• The [S.I. 1981/155 (N.I.2).] Firearms (Northern Ireland) Order 1981

    Article 3 (possessing firearm or ammunition without, or otherwise than as authorised by, a firearm certificate).

    Article 6 (possessing machine gun, or weapon discharging, or ammunition containing, noxious substance).

    Article 17 (possessing firearm or ammunition with intent to endanger life or cause serious damage to property).

    Article 18(2) (possessing firearm or imitation firearm at time of committing, or being arrested for, a specified offence).

    Article 22(1), (2) or (4) (possession of a firearm or ammunition by a person who has been sentenced to imprisonment, etc.).

    Article 23 (possessing firearm or ammunition in suspicious circumstances).

(5)This section does not apply to a summary trial.

Treatment of offenders

13Treatment of young persons convicted of scheduled offences

(1)Section 73(2) of the [1968 c. 34 (N.I.).] Children and Young Persons Act (Northern Ireland) 1968 (under which a court may sentence a child or young person convicted on indictment of an offence punishable in the case of an adult with imprisonment for fourteen years or more to detention for a period specified in the sentence) shall have effect in relation to a young person convicted of a scheduled offence committed while this subsection is in force with the substitution of the word “five” for the word “fourteen”.

(2)Subsection (3) of section 74 of that Act (under which the maximum length of the term or the aggregate of the terms for which a person may be committed in custody to a remand home under section 74(1)(e) is one month) shall have effect in relation to a young person found guilty of a scheduled offence committed while this subsection is in force with the substitution of the words “six months” for the words “one month”.

14Restricted remission for persons sentenced for scheduled offences

(1)The remission granted under prison rules in respect of a sentence of imprisonment passed in Northern Ireland for a scheduled offence shall not, where it is for a term of five years or more, exceed one-third of that term.

(2)Where a person is sentenced on the same occasion for two or more such offences to terms which are consecutive subsection (1) above shall apply as if those terms were a single term.

(3)Where a person is serving two or more terms which are consecutive but not all subject to subsection (1) above, the maximum remission granted under prison rules in respect of those terms taken together shall be arrived at by calculating the maximum remission for each term separately and aggregating the result.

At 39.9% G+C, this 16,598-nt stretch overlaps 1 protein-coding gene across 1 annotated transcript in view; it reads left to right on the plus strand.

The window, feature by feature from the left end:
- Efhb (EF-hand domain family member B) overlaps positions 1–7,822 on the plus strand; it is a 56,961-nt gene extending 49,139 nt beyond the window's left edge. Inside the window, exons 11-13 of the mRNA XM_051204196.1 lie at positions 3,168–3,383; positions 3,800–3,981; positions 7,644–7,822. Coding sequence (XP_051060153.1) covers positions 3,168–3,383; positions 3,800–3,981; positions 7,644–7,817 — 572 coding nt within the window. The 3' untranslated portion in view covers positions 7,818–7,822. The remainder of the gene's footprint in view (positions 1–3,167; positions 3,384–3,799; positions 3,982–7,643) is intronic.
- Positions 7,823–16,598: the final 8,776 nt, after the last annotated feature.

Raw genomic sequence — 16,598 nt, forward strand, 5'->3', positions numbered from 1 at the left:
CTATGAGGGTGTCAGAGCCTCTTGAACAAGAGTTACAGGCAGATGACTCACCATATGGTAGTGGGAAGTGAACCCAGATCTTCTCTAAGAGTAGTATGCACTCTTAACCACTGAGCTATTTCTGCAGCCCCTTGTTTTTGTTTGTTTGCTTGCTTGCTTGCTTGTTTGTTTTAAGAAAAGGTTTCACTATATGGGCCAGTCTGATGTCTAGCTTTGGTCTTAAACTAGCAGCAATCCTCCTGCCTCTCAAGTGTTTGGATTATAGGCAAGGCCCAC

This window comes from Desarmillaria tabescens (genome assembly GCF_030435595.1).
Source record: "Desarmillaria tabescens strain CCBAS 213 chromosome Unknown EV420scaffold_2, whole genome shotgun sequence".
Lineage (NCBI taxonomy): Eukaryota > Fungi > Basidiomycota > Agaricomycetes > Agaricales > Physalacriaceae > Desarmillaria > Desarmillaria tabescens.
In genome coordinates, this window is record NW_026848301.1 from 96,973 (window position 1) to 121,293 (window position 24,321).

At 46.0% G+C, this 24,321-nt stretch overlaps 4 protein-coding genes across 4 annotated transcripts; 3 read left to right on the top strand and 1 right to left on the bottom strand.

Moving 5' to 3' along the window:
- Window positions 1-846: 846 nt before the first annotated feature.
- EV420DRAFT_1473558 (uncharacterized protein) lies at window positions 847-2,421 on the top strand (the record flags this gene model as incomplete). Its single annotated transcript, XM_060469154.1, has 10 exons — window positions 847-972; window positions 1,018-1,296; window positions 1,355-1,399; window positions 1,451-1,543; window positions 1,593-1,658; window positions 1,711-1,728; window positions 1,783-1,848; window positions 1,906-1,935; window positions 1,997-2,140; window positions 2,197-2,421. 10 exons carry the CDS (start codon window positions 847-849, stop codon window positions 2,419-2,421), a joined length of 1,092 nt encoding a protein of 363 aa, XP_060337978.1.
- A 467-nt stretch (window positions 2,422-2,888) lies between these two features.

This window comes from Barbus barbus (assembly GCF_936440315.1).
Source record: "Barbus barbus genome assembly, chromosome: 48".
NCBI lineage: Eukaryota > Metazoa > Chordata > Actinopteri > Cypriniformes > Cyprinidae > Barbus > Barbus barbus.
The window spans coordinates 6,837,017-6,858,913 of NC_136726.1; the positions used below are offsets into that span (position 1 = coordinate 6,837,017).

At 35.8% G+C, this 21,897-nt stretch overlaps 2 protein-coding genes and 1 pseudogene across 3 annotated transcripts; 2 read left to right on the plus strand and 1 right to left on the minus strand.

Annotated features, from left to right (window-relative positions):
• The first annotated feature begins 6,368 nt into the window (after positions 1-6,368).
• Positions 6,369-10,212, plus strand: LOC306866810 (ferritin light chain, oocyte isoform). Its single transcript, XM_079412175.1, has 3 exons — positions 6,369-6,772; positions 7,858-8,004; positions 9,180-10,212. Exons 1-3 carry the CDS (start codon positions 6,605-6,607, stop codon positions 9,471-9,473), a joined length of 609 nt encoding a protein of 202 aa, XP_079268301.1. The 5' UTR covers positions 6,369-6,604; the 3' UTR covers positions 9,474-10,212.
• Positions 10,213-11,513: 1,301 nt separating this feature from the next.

(4)In this section “prison rules” means rules made under section 13 of the [1953 c. 18 (N.I.).] Prison Act (Northern Ireland) 1953.

(5)The Secretary of State may by order substitute a different length of sentence and a different maximum period of remission for those mentioned in subsection (1) above.

(6)This section applies where the scheduled offence is committed while this section is in force or where that offence (being a scheduled offence within the meaning of the [1978 c. 5.] Northern Ireland (Emergency Provisions) Act 1978) was committed while section 22 of the [1989 c. 4.] Prevention of Terrorism (Temporary Provisions) Act 1989 was in force.

15Conviction of scheduled offence during period of remission

(1)This section applies where a person who has been sentenced to imprisonment or a term of detention in a young offenders centre for a period exceeding one year—

(a)is discharged from prison or the centre in pursuance of prison rules; and

(b)before that sentence or term of detention would (but for that discharge) have expired he commits, and is convicted on indictment of, a scheduled offence.

(2)If the court before which he is convicted of the scheduled offence sentences him to imprisonment or a term of detention it shall in addition order him to be returned to prison or, where appropriate, to a young offenders centre for the period between the date of the order and the date on which the sentence of imprisonment or term of detention mentioned in subsection (1) above would have expired but for his discharge.

(3)No order shall be made under subsection (2) above if the sentence imposed by the court is a suspended sentence or a sentence of life imprisonment or of detention during the Secretary of State’s pleasure under section 73(1) of the [1968 c. 34 (N.I.).] Children and Young Persons Act (Northern Ireland) 1968; and any order made by a court under that subsection shall cease to have effect if an appeal results in the acquittal of the person concerned or in the substitution of a sentence other than one in respect of which the duty imposed by that subsection applies.

(4)The period for which a person is ordered under this section to be returned to prison or a young offenders centre—

(a)shall be taken to be a sentence of imprisonment or term of detention for the purposes of the [1953 c. 18 (N.I.).] Prison Act (Northern Ireland) 1953 and for the purposes of the [1968 c. 29 (N.I.).] Treatment of Offenders Act (Northern Ireland) 1968 other than section 26(2) (reduction for time spent in custody);

(b)shall not be subject to any provision of prison rules for discharge before expiry; and

(c)shall be served before, and be followed by, the sentence or term imposed for the scheduled offence and be disregarded in determining the appropriate length of that sentence or term.

(5)For the purposes of this section a certificate purporting to be signed by the governor or deputy governor of a prison or young offenders centre which specifies—